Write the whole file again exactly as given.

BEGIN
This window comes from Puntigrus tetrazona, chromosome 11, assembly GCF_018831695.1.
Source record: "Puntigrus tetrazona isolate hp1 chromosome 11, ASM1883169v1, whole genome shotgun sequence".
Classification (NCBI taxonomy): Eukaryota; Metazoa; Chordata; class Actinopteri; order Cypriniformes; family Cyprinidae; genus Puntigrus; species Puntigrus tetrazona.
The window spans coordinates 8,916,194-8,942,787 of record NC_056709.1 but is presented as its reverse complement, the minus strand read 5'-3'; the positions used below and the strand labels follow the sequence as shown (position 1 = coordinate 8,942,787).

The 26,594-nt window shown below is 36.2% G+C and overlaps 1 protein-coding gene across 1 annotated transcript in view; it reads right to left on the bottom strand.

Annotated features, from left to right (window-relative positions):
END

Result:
This window comes from Puntigrus tetrazona, chromosome 11, assembly GCF_018831695.1.
Source record: "Puntigrus tetrazona isolate hp1 chromosome 11, ASM1883169v1, whole genome shotgun sequence".
Classification (NCBI taxonomy): Eukaryota; Metazoa; Chordata; class Actinopteri; order Cypriniformes; family Cyprinidae; genus Puntigrus; species Puntigrus tetrazona.
The window spans coordinates 8,916,194-8,942,787 of record NC_056709.1 but is presented as its reverse complement, the minus strand read 5'-3'; the positions used below and the strand labels follow the sequence as shown (position 1 = coordinate 8,942,787).

The 26,594-nt window shown below is 36.2% G+C and overlaps 1 protein-coding gene across 1 annotated transcript in view; it reads right to left on the bottom strand.

Annotated features, from left to right (window-relative positions):